1964 Australian Touring Car Championship

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1964 Australian Touring Car Championship
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The 1964 Australian Touring Car Championship was a CAMS sanctioned national motor racing title for drivers of Appendix J Touring Cars and Group E Series Production Touring Cars.[1] The championship, which was the fifth Australian Touring Car Championship, was contested over a single race staged at the Lakeside International Raceway in Queensland, Australia, on 26 July 1964.[2] The race was won by Ian Geoghegan, the first of his five Australian Touring Car Championship titles. Geoghegan drove a Ford Cortina GT in what was the first Australian Touring Car Championship victory for a Ford driver and the first time that a Jaguar driver did not win the title.[3]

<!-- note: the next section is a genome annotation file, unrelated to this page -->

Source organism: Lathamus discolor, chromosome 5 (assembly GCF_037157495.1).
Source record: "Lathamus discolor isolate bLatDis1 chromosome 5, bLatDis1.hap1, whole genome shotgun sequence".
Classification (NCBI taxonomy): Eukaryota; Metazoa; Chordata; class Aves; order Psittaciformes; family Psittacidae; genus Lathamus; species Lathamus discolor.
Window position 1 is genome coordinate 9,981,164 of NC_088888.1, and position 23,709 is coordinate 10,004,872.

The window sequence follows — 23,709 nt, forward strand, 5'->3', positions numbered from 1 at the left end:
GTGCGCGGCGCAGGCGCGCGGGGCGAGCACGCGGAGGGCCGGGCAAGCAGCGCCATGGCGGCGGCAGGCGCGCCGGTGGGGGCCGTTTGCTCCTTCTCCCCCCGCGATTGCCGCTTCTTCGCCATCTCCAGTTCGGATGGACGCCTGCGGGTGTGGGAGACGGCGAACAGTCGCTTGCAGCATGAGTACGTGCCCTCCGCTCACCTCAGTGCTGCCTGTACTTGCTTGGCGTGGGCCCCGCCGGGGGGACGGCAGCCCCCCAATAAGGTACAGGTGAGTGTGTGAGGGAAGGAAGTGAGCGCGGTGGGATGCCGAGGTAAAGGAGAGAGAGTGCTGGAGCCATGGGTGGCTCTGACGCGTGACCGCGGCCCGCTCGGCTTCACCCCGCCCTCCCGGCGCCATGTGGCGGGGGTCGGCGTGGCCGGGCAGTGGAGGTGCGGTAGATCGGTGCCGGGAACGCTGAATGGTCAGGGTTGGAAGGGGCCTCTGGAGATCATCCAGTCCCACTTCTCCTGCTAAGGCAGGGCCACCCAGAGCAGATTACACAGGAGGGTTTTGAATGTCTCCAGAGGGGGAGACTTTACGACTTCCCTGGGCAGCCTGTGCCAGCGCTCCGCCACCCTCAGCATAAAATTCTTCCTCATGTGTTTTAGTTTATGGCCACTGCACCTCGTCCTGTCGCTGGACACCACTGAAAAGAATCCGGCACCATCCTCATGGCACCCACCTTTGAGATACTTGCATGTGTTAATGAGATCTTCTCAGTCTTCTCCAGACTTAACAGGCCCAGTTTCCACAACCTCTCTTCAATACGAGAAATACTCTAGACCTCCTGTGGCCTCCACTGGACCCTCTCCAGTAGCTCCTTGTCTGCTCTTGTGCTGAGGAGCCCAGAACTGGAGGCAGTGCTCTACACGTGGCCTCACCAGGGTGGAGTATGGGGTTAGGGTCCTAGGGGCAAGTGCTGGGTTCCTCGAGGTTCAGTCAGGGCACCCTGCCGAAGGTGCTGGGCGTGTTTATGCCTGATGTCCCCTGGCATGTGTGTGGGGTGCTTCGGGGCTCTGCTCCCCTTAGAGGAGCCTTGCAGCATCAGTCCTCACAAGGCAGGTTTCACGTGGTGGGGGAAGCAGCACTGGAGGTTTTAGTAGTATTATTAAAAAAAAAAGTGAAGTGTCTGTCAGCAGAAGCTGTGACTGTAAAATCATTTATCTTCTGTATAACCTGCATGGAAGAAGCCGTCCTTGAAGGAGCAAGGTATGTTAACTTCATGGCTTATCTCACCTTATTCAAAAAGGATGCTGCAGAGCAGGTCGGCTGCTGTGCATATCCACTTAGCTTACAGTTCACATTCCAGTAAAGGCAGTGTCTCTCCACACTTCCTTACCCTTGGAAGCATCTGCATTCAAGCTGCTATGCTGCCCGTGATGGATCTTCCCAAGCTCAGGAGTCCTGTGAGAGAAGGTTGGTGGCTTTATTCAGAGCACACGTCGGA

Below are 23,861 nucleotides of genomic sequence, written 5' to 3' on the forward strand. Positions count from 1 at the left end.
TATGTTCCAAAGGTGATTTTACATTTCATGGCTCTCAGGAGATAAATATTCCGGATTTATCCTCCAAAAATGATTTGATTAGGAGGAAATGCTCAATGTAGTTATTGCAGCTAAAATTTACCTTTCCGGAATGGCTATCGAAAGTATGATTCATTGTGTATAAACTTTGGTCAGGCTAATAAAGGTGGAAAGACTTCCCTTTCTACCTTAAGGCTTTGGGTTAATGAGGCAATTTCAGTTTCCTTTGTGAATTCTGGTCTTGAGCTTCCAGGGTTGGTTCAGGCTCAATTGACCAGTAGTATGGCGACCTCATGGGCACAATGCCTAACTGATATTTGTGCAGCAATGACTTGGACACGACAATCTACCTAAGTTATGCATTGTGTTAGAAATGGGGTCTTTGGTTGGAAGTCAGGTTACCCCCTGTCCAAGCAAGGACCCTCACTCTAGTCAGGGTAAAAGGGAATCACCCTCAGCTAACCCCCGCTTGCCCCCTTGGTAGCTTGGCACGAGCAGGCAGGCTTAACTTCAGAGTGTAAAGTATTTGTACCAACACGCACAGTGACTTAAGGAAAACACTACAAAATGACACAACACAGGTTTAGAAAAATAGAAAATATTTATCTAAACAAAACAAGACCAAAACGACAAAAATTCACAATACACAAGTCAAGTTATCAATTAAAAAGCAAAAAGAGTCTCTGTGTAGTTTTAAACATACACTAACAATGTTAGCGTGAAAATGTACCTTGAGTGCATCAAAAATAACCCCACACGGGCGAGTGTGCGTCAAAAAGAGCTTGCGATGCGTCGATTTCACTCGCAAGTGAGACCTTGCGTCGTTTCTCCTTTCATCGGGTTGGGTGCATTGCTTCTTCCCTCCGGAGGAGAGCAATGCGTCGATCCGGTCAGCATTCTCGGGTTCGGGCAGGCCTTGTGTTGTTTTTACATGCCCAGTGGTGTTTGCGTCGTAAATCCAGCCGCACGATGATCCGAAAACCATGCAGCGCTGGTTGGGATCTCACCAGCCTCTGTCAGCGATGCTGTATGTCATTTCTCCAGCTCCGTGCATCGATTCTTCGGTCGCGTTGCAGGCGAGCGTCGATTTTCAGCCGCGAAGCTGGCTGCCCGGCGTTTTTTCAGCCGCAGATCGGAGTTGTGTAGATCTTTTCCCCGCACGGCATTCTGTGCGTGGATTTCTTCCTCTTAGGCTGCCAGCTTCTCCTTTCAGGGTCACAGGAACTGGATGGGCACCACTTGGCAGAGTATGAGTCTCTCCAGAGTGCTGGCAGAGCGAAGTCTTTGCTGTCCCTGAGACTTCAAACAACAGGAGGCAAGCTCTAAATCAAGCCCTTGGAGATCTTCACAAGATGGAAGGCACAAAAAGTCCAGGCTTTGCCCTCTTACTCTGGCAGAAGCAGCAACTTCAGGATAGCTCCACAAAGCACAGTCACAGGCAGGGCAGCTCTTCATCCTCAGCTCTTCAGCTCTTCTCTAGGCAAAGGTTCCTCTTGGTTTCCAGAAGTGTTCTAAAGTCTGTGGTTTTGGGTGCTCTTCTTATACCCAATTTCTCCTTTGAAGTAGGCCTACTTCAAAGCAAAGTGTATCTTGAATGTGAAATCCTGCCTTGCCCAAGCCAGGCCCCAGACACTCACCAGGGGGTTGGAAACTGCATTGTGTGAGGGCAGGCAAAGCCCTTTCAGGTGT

Race[edit]

For the first time the race was held at a circuit within easy reach of a major city. Lakeside's proximity to Brisbane ensured a large crowd as for the first time the race appeared wide open with many fancied runners. The Jaguars had faded, although Bob Jane's Mark 2 was a potential front runner, partly due to the rise of the Ford Cortina in either its GT specification or the Lotus-tuned version, of which only Jim McKeown's was ready in time for the race. For the first time Holden was a front runner with the S4 version of the EH. In the lead up to the race Ian Geoghegan rolled and destroyed his Cortina and a factory test car was driven up from Melbourne to get him back into the race.